Author's Note: This review was originally published on 411Mania.com. It can be found here:
Ten years ago, Marilyn Manson reigned supreme as every parent’s worst nightmare. Armed with industrial-tinged metal, androgynous makeup and mock Satanism, Manson became an icon for a generation of angry youth. By the dawn of the new millennium, Manson faded into the background, replaced by Eminem and 50 Cent. A decade after he proclaimed himself an “Antichrist Superstar,” Manson attempts to reclaim his position as the King of Shock with Eat Me, Drink Me.
Eat Me, Drink Me was recorded in the aftermath of Manson’s bitter divorce from striptease artist Dita Von Teese. The specter of the relationship hangs over every aspect of the record. The glossy sheen of his early albums is gone, replaced by a surprisingly lean sound. The heavy industrial rock influence is also gone, with droning flourishes of synth in its place. Manson’s voice reflects the bleakness of the music, croaking in his usual throaty growl. Guitarist Tim Skold adds another layer to Manson’s sound by introducing guitar solos. Skold is a fine guitarist, but his ‘80s inspired solos take away from Manson’s post-punk inspired vision.
While Manson’s musical experimentation works, his lyrics do not. Manson is trying so hard to be shocking that he borders on self-parody. Song titles like “If I Was Your Vampire” and “You and Me and the Devil Makes Three” were intended to be self-referential and ironic, but are earnest and hokey. Lyrics like “I want your pain to taste/why your ashamed” and “You press the knife against your heart/and say ‘I love you so much, kill me now,” sound like they were written by a third rate My Chemical Romance. The confidence, anger and swagger that transformed Brian Warner into Marilyn Manson are nowhere to be found. At times Manson sounds like a teenager who found his girlfriend sleeping with the captain of the football team. The invincible rock star who once proclaimed himself “The God of Fuck” seems like a distant memory.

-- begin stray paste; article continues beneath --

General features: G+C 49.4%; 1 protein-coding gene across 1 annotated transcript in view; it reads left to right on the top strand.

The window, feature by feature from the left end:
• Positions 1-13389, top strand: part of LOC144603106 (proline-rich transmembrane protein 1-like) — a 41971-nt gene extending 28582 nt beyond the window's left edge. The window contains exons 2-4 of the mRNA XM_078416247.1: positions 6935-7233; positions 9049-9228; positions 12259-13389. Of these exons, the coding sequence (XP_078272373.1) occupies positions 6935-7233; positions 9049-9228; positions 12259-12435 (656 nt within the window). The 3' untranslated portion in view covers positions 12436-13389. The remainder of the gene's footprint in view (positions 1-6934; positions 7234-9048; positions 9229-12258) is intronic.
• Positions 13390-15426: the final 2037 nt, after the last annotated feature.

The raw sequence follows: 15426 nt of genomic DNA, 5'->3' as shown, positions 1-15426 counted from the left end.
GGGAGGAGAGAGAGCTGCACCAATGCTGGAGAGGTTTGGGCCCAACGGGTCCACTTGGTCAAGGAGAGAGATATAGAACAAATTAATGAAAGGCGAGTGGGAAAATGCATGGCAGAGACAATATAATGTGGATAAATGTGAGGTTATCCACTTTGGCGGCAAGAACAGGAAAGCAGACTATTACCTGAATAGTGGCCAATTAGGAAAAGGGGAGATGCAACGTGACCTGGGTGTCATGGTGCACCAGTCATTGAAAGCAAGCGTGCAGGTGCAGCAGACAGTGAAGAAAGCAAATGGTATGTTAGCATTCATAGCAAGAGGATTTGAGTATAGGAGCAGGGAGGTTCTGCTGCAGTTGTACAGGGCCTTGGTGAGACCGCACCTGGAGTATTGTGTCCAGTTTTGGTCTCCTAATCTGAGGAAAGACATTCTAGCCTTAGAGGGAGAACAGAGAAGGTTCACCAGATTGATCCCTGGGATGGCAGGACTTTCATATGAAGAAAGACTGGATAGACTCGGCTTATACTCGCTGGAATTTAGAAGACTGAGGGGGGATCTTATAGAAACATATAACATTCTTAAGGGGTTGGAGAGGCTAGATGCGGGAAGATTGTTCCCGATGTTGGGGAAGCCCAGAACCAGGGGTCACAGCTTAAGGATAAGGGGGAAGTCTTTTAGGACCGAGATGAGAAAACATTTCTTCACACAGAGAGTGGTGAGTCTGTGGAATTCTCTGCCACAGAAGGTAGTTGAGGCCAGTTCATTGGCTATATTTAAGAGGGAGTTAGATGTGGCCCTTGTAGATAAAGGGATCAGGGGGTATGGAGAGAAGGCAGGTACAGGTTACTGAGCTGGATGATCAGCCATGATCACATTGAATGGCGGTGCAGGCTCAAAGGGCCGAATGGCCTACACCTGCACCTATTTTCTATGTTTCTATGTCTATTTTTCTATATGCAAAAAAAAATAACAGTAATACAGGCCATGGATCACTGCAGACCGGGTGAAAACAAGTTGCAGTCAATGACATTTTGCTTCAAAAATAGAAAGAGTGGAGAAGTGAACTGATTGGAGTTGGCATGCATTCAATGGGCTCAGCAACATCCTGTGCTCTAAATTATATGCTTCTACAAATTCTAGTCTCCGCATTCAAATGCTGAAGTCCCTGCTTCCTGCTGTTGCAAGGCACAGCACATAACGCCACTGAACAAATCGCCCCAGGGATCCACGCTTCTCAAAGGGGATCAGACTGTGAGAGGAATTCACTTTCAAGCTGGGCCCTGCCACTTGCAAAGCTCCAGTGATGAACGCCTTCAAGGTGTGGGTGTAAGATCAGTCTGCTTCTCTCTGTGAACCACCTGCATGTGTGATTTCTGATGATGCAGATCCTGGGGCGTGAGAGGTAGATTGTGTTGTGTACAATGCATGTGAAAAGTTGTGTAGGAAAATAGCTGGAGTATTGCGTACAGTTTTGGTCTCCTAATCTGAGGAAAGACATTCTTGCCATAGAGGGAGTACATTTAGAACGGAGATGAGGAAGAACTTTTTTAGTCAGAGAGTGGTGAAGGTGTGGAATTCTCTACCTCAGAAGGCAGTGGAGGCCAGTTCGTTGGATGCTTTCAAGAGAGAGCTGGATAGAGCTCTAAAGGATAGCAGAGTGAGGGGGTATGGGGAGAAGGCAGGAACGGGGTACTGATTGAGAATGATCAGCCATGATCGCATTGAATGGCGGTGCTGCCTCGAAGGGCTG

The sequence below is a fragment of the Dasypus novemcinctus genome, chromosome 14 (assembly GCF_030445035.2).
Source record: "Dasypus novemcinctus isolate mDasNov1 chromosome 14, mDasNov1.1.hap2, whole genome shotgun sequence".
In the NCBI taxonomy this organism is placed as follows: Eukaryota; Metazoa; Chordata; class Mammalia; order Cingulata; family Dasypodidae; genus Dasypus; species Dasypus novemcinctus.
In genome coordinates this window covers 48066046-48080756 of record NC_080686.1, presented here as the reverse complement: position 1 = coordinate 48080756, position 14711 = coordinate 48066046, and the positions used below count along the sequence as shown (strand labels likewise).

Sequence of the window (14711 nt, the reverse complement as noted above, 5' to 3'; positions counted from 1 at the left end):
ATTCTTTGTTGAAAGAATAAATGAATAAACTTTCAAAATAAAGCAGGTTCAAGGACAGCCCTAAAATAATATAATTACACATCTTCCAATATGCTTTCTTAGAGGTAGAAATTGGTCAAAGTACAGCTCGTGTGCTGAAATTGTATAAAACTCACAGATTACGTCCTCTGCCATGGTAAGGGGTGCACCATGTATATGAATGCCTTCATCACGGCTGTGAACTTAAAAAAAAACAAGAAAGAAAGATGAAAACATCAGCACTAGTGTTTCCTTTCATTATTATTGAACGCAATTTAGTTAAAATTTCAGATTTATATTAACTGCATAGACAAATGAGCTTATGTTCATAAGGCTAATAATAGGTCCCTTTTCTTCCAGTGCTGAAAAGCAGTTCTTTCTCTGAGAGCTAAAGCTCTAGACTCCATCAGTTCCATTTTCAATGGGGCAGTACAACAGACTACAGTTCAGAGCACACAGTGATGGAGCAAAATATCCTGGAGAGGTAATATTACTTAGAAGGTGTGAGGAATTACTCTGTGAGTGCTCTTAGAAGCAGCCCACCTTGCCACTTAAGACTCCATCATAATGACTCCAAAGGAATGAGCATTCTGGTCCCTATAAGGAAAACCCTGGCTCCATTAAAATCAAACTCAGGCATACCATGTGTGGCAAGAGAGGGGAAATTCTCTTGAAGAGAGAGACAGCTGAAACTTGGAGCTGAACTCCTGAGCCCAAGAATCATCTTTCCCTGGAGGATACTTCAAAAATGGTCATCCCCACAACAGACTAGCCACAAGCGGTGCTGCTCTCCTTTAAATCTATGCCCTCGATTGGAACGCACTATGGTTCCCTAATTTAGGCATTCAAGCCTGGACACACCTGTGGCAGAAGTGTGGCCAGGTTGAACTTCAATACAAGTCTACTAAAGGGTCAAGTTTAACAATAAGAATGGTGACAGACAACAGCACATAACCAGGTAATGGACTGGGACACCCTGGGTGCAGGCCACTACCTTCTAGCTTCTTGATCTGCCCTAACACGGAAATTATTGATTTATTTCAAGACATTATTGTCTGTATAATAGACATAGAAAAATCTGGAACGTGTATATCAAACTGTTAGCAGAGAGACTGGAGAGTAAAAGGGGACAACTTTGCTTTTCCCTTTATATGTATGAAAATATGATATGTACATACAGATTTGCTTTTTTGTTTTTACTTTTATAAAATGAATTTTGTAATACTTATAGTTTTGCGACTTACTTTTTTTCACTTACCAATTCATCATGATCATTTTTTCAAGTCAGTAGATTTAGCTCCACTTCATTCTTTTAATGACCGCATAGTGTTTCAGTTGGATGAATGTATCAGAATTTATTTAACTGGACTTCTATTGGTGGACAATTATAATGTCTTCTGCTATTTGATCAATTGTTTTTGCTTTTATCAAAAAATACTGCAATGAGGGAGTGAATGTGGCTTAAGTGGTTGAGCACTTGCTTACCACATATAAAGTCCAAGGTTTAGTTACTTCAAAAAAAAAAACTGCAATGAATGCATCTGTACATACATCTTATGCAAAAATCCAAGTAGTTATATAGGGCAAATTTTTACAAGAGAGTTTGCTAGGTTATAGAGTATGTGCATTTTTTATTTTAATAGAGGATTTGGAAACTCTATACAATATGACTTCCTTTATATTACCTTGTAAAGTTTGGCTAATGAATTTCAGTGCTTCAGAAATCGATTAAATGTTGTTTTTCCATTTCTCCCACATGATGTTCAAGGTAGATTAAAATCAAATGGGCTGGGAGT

Manson’s newfound immaturity is encapsulated on “Mutilation is the Most Sincere Form of Flattery,” supposedly meant to be an attack on My Chemical Romance. Manson charges the band with “standing in his shadow” and claims that they are “rebels without applause.” If Manson were on his A-Game, this song could have been scathing. Unfortunately it’s nothing but cliché insults and obscenities. It has the feel of playing the dozens, but kids are usually more creative.
Despite all of its flaws Eat Me, Drink Me is still an enjoyable album. The post-punk theme is a welcome change for Manson, and creates a wonderfully dark mood. Manson still has the charisma that made him such a huge star, which is something that most modern rock singers lack. Even though the lyrics are some of the worst he’s ever written, Manson’s earnestness throughout gives them a bizarre charm. Manson may not be the most dangerous man in America anymore, but he’s still pretty fun to listen to.